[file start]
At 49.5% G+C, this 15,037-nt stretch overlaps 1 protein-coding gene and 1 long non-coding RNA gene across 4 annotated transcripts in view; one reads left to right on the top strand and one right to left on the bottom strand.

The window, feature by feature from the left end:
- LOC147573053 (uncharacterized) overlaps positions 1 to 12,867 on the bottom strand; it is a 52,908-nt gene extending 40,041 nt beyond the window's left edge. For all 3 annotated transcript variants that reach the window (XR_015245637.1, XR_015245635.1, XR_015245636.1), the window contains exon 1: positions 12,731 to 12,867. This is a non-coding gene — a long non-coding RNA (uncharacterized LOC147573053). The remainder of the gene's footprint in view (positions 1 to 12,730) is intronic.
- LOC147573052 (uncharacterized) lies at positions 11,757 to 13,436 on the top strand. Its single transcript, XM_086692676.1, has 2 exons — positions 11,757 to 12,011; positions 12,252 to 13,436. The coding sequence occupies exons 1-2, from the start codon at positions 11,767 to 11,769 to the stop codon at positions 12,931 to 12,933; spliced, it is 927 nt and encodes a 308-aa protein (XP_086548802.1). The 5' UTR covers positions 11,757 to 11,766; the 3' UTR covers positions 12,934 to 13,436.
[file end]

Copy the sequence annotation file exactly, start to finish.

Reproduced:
At 49.5% G+C, this 15,037-nt stretch overlaps 1 protein-coding gene and 1 long non-coding RNA gene across 4 annotated transcripts in view; one reads left to right on the top strand and one right to left on the bottom strand.

The window, feature by feature from the left end:
- LOC147573053 (uncharacterized) overlaps positions 1 to 12,867 on the bottom strand; it is a 52,908-nt gene extending 40,041 nt beyond the window's left edge. For all 3 annotated transcript variants that reach the window (XR_015245637.1, XR_015245635.1, XR_015245636.1), the window contains exon 1: positions 12,731 to 12,867. This is a non-coding gene — a long non-coding RNA (uncharacterized LOC147573053). The remainder of the gene's footprint in view (positions 1 to 12,730) is intronic.
- LOC147573052 (uncharacterized) lies at positions 11,757 to 13,436 on the top strand. Its single transcript, XM_086692676.1, has 2 exons — positions 11,757 to 12,011; positions 12,252 to 13,436. The coding sequence occupies exons 1-2, from the start codon at positions 11,767 to 11,769 to the stop codon at positions 12,931 to 12,933; spliced, it is 927 nt and encodes a 308-aa protein (XP_086548802.1). The 5' UTR covers positions 11,757 to 11,766; the 3' UTR covers positions 12,934 to 13,436.